Strategies for Test-Taking | Pepperdine University

Strategies for Test-Taking

General Strategies

Preparation

  • Do all required reading as assigned 
  • Highlight important information in text
  • Make study cards of important information
  • Take time after each lecture to review notes and fill-in gaps
  • Ask questions about exam (What types of questions? What information is important? etc.)
  • Get copies of past exams if possible
  • Know essay test vocabulary ("compare, evaluate, define...")
  • Build a positive "I can do it" attitude

Studying

  • Don't cram—ongoing preparation and review makes for better learning and memory
  • Review each chapter and make a question out of each heading
    • "Recite" the answer in your own words, review study cards using same routine, and review questions at back of chapter
  • Review class notes
  • Don't waste time studying what you already know

During the Test

  • Relax. Do breathing exercises.
  • Know and follow "PUBCAR" strategy:
    • Preview
    • Understand directions
    • Budget time
    • Clue words
    • Answer easy questions first
    • Review

After the Test

  • ALWAYS study returned test to see what you did wrong
  • What test strategy errors did you make?
  • What information was incorrect?
  • Use this knowledge to improve performance on next test

Essay Test Strategies

Understand the Direction Words

Discuss: give main points and examples
Describe: create a "word picture"
Explain: tell how (how it works, how it happened, etc.)

Compare: show how two things are the same and how they are different
Contrast: show how they are different

Evaluate: present positive and negative aspects
Justify: tell why something is right or appropriate

Diagram: make a drawing and label it
Illustrate: can mean either to make a drawing or a long written example

List: give key points, one by one
Outline: organize a description with main points and sub-headings

Define: provide a meaning or synonym
Summarize: condense ideas
Relate: show a connection or relationship

Organize Your Answer

  • Spend 1/4 of time allotted for question
  • Analyze the question: answer all parts of it
  • Make an outline, or list major points to be covered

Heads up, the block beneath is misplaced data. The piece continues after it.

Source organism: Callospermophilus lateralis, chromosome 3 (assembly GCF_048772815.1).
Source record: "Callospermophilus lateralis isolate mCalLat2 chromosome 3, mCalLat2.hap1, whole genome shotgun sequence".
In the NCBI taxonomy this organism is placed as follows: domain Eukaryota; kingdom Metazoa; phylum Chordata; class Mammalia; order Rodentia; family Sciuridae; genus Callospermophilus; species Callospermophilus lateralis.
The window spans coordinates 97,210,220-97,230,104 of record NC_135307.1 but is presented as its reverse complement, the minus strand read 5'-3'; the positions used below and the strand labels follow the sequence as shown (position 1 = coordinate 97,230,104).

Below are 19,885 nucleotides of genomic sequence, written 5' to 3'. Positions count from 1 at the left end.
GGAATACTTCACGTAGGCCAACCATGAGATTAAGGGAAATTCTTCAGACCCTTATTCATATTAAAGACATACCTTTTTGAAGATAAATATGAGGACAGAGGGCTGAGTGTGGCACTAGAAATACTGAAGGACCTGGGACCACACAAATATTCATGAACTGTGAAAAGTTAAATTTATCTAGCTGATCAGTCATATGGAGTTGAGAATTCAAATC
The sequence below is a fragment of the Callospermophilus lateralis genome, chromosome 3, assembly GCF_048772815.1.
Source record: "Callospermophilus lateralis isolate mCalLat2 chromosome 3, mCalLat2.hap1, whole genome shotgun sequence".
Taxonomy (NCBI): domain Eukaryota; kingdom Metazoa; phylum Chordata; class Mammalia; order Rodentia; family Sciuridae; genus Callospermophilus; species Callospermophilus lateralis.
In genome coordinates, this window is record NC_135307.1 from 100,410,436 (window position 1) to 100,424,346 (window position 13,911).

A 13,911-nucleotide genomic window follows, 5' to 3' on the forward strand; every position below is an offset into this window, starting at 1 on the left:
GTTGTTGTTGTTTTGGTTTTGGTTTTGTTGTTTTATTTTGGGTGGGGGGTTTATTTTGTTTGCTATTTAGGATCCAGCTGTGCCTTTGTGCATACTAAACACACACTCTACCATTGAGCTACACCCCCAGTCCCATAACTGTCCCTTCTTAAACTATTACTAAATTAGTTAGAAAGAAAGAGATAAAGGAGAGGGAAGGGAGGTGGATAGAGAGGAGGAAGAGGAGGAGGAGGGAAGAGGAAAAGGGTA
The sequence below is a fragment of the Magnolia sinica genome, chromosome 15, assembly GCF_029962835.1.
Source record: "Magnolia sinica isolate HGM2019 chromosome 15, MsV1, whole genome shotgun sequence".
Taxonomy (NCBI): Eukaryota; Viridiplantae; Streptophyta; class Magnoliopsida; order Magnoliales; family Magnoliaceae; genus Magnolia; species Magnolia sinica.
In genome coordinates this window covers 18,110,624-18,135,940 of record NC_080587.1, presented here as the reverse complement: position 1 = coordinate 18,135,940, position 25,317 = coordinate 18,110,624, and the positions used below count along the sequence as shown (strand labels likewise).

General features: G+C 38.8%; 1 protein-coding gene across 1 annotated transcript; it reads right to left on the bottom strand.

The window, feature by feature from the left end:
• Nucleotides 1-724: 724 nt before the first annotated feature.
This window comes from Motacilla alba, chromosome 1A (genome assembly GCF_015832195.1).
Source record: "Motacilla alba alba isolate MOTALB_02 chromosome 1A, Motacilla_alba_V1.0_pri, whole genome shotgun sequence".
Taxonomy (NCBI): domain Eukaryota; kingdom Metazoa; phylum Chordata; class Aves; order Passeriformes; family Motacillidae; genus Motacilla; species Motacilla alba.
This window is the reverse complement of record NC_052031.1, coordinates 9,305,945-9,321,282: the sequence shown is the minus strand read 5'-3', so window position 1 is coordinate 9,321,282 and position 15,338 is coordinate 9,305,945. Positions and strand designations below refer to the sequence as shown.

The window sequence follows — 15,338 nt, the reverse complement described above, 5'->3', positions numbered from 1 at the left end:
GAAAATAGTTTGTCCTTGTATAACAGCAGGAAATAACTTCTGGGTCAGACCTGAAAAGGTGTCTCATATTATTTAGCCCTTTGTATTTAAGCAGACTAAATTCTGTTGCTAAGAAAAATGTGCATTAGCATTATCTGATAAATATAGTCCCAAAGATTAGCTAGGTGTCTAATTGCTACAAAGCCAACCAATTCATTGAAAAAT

Write Complete Answers

  • Write to uninformed reader
  • Write more than you think you need to
  • "Pack in" the information

Proofread Your Answer

  • Be sure to save time for this

If Time Runs Out

  • Include an outline of what you would have written, or, ask for more time if possible

Objective Test Strategies

Read directions carefully

Answer easy questions first

Read each question

  • If sure of answer, answer it. If not sure, put a "?" and go on
  • Don't waste time thinking—clues will come later

Avoid changing answers

  • Your first instinct is usually correct

Guess if not sure (unless told not to do so)

True/False

  • Assume statements are true unless you can prove otherwise
  • For a statement to be true, all parts must be true.
  • Absolute statements tend to be false (never, always, everybody, etc.)
  • Watch out for negatives (not, un-)

Multiple Choice

  • Read every choice, cross out the "distracters" (wrong statements)
  • Combine the statement with each choice as if it was a true-false question (if it's false, cross it out) 
  • The following tend to be:
Correct   Incorrect
More complete or inclusive answers   Absolute statements
"All of the above"    Jokes, insults, high and low numbers

Matching 

  • Read directions to determine whether to use a letter more than once
  • If one list has longer statements, use it as a starting point
  • Cross out (entirely) each choice as you use it

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